The film’s main cast includes Bob Holt, Jesse Welles, Richard Romanus, David Proval, and Steve Gravers. Bakshi cast Holt based on his ability to imitate the voice of actor Peter Falk, of whom Bakshi is a fan. Welles, Romanus, and Proval had previously worked with Bakshi on Hey Good Lookin’, where Romanus and Proval provided the voices of Vinnie and Crazy Shapiro, respectively. Actress Tina Bowman, who plays a small role in Wizards, has a larger role in Hey Good Lookin’. Actor Mark Hamill auditioned for and received a voice role in the film. Bakshi states that “He needed a job, and he came to me, and I thought he was great, and Lucas thought he should do it, and he got not only Wizards, he got Star Wars.” Bakshi had wanted a female narrator for his film, and he loved Susan Tyrrell’s acting. Tyrrell performed the narration for the film, but Bakshi was told that he couldn’t credit her for her narration. Years later, Tyrrell told Bakshi that she got most of her work from her narration on the film, and that she wished she had allowed him to put her name on it.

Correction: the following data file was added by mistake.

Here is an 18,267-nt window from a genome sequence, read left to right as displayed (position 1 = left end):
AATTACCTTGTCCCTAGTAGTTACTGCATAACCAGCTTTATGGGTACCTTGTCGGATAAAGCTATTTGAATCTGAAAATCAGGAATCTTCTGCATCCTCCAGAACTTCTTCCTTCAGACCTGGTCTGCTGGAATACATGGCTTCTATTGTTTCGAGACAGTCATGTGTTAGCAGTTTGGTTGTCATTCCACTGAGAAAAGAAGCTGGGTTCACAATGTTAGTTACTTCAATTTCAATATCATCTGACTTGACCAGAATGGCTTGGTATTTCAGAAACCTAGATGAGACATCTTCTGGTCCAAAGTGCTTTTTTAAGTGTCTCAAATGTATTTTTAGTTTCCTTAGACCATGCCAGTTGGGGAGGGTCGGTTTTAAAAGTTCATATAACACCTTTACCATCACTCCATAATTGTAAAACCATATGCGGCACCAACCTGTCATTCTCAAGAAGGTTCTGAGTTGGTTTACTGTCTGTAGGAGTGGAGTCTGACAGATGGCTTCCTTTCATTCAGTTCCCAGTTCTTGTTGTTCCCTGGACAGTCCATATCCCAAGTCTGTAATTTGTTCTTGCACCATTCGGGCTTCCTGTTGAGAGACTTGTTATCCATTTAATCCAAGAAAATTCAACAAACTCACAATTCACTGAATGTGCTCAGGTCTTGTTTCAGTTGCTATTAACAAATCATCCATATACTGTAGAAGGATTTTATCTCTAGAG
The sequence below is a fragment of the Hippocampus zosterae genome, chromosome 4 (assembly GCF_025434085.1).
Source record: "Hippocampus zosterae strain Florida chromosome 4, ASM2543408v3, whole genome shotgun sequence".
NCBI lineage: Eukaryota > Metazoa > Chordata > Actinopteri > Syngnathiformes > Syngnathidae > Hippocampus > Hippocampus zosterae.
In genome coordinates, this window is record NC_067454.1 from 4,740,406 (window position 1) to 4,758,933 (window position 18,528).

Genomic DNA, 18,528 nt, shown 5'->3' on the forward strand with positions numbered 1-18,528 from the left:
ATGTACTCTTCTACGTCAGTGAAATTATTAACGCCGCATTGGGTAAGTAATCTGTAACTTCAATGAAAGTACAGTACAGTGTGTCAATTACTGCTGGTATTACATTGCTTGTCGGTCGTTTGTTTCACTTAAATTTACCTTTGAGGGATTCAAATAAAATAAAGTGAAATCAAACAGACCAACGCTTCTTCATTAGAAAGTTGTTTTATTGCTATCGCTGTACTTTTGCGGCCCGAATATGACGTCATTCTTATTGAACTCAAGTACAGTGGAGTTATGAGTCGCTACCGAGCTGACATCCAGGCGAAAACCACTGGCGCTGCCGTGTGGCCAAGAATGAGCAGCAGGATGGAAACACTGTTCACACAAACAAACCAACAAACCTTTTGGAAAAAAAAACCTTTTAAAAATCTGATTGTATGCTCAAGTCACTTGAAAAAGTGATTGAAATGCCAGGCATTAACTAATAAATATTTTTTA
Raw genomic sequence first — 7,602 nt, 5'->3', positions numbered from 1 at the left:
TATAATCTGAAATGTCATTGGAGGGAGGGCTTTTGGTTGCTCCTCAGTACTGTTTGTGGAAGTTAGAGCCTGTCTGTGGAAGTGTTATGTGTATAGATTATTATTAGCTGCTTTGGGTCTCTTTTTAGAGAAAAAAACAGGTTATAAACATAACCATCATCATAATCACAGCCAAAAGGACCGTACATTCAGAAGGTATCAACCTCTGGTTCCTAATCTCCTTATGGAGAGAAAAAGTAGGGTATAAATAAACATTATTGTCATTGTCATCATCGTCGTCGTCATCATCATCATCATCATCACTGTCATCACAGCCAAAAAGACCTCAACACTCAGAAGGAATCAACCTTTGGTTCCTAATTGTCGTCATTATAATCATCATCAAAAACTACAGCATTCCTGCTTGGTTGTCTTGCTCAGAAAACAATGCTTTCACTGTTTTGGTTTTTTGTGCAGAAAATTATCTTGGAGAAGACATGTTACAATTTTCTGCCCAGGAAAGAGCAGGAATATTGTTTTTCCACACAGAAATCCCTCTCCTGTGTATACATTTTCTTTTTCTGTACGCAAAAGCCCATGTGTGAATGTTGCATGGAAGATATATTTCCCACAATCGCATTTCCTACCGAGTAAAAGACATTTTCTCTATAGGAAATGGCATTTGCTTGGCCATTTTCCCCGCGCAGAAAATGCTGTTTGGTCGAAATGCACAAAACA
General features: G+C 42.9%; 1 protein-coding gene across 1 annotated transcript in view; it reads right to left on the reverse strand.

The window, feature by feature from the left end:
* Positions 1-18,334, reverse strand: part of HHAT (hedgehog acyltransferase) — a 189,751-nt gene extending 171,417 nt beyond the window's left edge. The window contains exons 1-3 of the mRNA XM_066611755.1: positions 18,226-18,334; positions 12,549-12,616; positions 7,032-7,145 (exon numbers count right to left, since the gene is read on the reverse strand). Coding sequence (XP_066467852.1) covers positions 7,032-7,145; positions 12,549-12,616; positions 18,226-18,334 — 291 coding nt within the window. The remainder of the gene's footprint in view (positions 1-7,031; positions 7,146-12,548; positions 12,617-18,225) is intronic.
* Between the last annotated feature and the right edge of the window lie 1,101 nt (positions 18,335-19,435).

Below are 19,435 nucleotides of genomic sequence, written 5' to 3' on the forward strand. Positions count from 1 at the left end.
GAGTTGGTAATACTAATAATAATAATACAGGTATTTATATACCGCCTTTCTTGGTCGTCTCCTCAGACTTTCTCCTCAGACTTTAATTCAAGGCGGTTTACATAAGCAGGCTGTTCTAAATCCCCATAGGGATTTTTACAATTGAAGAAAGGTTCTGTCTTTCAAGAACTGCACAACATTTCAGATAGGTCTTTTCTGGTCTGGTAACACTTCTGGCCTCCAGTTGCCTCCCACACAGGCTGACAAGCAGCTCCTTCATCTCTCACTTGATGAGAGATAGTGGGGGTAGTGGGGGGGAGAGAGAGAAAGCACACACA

John Grant writes in his book Masters of Animation that “The overall affect of the animation is akin to that of the great anime creators – one has to keep reminding oneself that Wizards predates Miyazaki’s The Castle of Cagliostro (1979), not the other way round. The backgrounds are especially lovely, even the simplest of them; and in general the movie has a strong visual brio despite occasional technical hurriedness.” Notable artists involved in the production of Wizards include Ian Miller, who produced the gloomy backgrounds of Scortch, and Mike Ploog, who contributed likewise for the more arcadian landscapes of Montagar.